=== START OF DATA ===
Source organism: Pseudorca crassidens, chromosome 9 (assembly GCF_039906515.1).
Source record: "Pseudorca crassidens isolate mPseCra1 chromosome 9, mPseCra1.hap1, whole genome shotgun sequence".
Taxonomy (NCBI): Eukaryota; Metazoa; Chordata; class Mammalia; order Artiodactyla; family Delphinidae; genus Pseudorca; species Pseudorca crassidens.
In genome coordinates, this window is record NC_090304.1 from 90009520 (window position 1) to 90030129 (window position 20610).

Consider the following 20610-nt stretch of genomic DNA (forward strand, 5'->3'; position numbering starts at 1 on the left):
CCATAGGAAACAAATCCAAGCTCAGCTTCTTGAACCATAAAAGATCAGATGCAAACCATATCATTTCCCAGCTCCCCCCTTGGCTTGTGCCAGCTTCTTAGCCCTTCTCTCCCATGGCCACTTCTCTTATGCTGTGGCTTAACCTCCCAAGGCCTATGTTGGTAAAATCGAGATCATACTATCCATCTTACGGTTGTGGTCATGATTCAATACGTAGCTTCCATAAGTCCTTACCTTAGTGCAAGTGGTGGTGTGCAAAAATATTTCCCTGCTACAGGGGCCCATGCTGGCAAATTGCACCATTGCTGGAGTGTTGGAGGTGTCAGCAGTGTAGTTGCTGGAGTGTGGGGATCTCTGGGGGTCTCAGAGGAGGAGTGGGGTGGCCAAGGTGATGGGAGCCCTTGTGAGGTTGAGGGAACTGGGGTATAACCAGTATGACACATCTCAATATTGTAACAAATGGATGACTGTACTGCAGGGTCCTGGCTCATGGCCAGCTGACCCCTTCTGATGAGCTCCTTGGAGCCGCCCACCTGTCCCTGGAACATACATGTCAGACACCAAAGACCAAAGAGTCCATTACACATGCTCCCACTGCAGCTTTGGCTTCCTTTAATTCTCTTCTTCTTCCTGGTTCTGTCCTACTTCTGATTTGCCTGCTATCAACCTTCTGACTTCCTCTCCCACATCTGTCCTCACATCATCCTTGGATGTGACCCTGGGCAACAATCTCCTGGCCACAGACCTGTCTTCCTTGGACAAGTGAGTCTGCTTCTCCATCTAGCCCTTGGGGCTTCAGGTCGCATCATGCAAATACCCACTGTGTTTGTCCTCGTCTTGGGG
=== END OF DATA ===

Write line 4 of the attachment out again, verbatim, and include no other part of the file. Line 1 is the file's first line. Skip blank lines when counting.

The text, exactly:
In genome coordinates, this window is record NC_090304.1 from 90009520 (window position 1) to 90030129 (window position 20610).